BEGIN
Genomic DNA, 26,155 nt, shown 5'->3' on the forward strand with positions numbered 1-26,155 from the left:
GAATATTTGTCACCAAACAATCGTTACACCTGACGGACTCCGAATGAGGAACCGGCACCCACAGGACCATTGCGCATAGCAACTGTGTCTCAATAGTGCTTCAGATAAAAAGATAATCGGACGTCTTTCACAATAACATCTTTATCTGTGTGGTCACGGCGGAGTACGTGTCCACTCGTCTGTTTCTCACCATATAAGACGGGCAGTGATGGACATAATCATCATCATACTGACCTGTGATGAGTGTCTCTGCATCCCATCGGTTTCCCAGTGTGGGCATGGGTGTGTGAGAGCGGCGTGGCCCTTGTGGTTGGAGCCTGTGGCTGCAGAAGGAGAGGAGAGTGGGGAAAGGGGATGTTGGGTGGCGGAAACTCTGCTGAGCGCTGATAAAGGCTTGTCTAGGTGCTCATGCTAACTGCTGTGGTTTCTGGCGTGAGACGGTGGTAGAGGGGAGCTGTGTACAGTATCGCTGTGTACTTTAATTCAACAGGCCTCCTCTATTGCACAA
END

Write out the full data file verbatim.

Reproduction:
Genomic DNA, 26,155 nt, shown 5'->3' on the forward strand with positions numbered 1-26,155 from the left:
GAATATTTGTCACCAAACAATCGTTACACCTGACGGACTCCGAATGAGGAACCGGCACCCACAGGACCATTGCGCATAGCAACTGTGTCTCAATAGTGCTTCAGATAAAAAGATAATCGGACGTCTTTCACAATAACATCTTTATCTGTGTGGTCACGGCGGAGTACGTGTCCACTCGTCTGTTTCTCACCATATAAGACGGGCAGTGATGGACATAATCATCATCATACTGACCTGTGATGAGTGTCTCTGCATCCCATCGGTTTCCCAGTGTGGGCATGGGTGTGTGAGAGCGGCGTGGCCCTTGTGGTTGGAGCCTGTGGCTGCAGAAGGAGAGGAGAGTGGGGAAAGGGGATGTTGGGTGGCGGAAACTCTGCTGAGCGCTGATAAAGGCTTGTCTAGGTGCTCATGCTAACTGCTGTGGTTTCTGGCGTGAGACGGTGGTAGAGGGGAGCTGTGTACAGTATCGCTGTGTACTTTAATTCAACAGGCCTCCTCTATTGCACAA